Parisians protest against Islamophobia amid Gaza war tensions

French court allows demonstration to go ahead, overruling police ban that cited risk of antisemitic hate crimes and violence

Demonstrators hold a banner reading 'Stop racism, stop Islamophobia,' during a protest in Paris on April 21, 2024. (Alain Jocard/AFP)
Demonstrators hold a banner reading 'Stop racism, stop Islamophobia,' during a protest in Paris on April 21, 2024. (Alain Jocard/AFP)

A crowd of around 2,000 people protested in Paris against racism, Islamophobia and violence against children on Sunday after a court allowed their demonstration to go ahead.

Bans on protests have been more frequent in France in recent months, due to tensions stirred by the ongoing Israel-Hamas war in Gaza. In a country that is home to large Muslim and Jewish communities, authorities have banned many pro-Palestinian demonstrations and public gatherings, citing the risk of antisemitic hate crimes and violence.

On Sunday, the protesters marched peacefully from the multi-ethnic Barbes neighborhood toward Place de la Republique. Many chanted slogans remembering Nahel, a 17-year-old of North African descent who was fatally shot during a police traffic stop last year.

Paris police chief Laurent Nunez told broadcaster BFM TV that he initially chose to ban the march because, in announcing the protest, the organizers had likened French police violence to the war in Gaza, and he felt the event could cause a threat to public order.

That argument was rejected by Paris’s administrative court in a fast-tracked decision.

“Fighting and mobilizing for the protection of all children is normal, it should be,” said Yessa Belkgodja, one of the organizers of the march, welcoming the court’s decision.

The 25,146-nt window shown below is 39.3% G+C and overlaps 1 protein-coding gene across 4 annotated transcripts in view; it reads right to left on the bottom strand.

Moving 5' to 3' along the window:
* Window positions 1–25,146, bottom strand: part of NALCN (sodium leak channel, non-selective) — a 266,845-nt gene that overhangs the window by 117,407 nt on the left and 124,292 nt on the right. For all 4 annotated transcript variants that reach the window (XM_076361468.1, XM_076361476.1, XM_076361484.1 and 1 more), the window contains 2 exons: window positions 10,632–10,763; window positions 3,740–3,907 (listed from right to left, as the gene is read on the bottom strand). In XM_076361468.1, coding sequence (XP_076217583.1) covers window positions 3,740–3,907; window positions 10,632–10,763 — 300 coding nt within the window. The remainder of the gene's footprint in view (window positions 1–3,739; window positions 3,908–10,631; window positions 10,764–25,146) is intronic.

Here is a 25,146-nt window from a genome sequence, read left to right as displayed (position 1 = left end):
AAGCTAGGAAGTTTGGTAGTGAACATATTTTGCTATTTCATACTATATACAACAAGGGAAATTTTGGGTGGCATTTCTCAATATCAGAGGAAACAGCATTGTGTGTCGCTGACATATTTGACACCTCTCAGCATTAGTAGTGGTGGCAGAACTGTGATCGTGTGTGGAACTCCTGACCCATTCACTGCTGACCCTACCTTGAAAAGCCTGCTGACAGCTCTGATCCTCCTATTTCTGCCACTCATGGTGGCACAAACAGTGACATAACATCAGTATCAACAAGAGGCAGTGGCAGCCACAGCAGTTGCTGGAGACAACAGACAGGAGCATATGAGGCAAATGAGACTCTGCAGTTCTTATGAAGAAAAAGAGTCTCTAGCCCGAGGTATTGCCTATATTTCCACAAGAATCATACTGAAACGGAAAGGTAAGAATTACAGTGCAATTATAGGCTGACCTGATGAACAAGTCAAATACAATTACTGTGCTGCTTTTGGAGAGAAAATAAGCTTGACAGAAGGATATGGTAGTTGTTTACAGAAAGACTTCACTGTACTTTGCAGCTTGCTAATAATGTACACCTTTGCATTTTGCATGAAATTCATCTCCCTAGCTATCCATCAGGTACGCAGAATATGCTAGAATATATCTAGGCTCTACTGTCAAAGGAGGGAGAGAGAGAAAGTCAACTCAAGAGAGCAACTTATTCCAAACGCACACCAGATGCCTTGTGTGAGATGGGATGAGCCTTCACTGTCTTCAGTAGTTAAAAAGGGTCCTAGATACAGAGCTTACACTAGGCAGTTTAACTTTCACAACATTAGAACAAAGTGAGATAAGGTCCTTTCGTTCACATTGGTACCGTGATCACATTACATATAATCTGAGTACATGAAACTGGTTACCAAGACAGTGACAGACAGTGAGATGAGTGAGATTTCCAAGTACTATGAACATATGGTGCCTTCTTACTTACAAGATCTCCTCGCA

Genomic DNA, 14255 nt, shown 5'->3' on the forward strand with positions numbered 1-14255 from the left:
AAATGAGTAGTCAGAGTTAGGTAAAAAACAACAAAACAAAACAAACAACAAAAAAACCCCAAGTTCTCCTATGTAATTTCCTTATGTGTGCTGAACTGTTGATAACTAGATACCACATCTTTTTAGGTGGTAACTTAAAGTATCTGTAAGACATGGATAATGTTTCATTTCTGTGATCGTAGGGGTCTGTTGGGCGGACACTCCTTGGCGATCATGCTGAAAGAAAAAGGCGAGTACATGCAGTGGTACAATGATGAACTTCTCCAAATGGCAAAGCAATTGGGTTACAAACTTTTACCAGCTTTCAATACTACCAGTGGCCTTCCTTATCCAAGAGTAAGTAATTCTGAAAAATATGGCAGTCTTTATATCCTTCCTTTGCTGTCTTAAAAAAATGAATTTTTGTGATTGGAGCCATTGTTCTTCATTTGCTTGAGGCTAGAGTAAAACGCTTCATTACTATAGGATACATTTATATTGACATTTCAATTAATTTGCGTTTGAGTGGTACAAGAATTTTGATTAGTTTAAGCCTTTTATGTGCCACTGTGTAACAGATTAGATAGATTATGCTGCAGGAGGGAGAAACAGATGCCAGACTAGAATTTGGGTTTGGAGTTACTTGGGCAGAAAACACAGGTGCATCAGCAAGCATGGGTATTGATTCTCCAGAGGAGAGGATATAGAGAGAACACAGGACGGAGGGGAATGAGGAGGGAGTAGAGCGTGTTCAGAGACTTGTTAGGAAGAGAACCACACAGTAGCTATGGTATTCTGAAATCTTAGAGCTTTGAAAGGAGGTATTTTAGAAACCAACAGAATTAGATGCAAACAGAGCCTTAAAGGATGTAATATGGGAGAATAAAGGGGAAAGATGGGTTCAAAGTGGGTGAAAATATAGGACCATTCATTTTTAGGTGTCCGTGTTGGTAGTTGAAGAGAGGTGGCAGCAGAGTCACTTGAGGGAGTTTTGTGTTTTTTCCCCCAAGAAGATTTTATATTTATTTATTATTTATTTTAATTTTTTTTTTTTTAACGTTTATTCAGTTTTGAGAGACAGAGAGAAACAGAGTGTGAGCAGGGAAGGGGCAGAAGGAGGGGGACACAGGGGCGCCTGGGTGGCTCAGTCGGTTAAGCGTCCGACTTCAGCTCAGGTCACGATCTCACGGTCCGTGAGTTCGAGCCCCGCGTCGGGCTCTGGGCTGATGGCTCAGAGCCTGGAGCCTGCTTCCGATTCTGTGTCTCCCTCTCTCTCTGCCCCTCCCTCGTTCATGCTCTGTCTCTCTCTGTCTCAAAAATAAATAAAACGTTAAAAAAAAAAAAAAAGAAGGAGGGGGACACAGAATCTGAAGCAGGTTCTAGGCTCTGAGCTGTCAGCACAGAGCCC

Demonstrators hold a banner reading, ‘Gaza Stop,’ during a pro-Palestinian protest in Paris on April 21, 2024. (Antonin Utz/AFP)

“If we are banned from protesting, it means we don’t have the right to express ourselves in France… We are being monitored on social media. That’s enough, leave us alone,” said Yamina Ayad, a retiree who was wrapped in the Palestine flag.

A similar ban on a pro-Palestinian protest in Paris happened in 2021 during a weekslong conflict between Israel and Gaza-based terrorists. At the time, French Interior Minister Gerald Darmanin explained his reasoning for wanting to ban the protest based on violent demonstrations in 2014.

Several demonstrations took place in France in July 2014 to denounce Israel during the war then raging in Gaza. On July 19, 2014, several thousand protesters defied a ban on a demonstration at Barbes and the rally rapidly degenerated into violent clashes that lasted for hours.

A pro-Palestinian protester displays a burning Israeli flag during a demonstration at the Place de la Republique in Paris, France, July 26, 2014. (AP Photo/Benjamin Girette)

In January, the Council of Jewish Institutions in France (CRIF) reported that antisemitic acts in France nearly quadrupled since the October 7 Hamas massacre in southern Israel, in which close to 1,200 people, mostly civilians, were slain, and 253 were kidnapped to Gaza.

Citing figures from the French interior ministry and a French-Jewish security watchdog, CRIF said there were 1,676 antisemitic acts in 2023 compared to 436 the year prior, with nearly 60 percent of those acts being attacks involving physical violence threatening words or menacing gestures.

France is home to Europe’s largest Jewish community and the largest number of Muslims on the continent, although no precise figures are available as the country’s census does not include religious identity.

Most Popular
read more: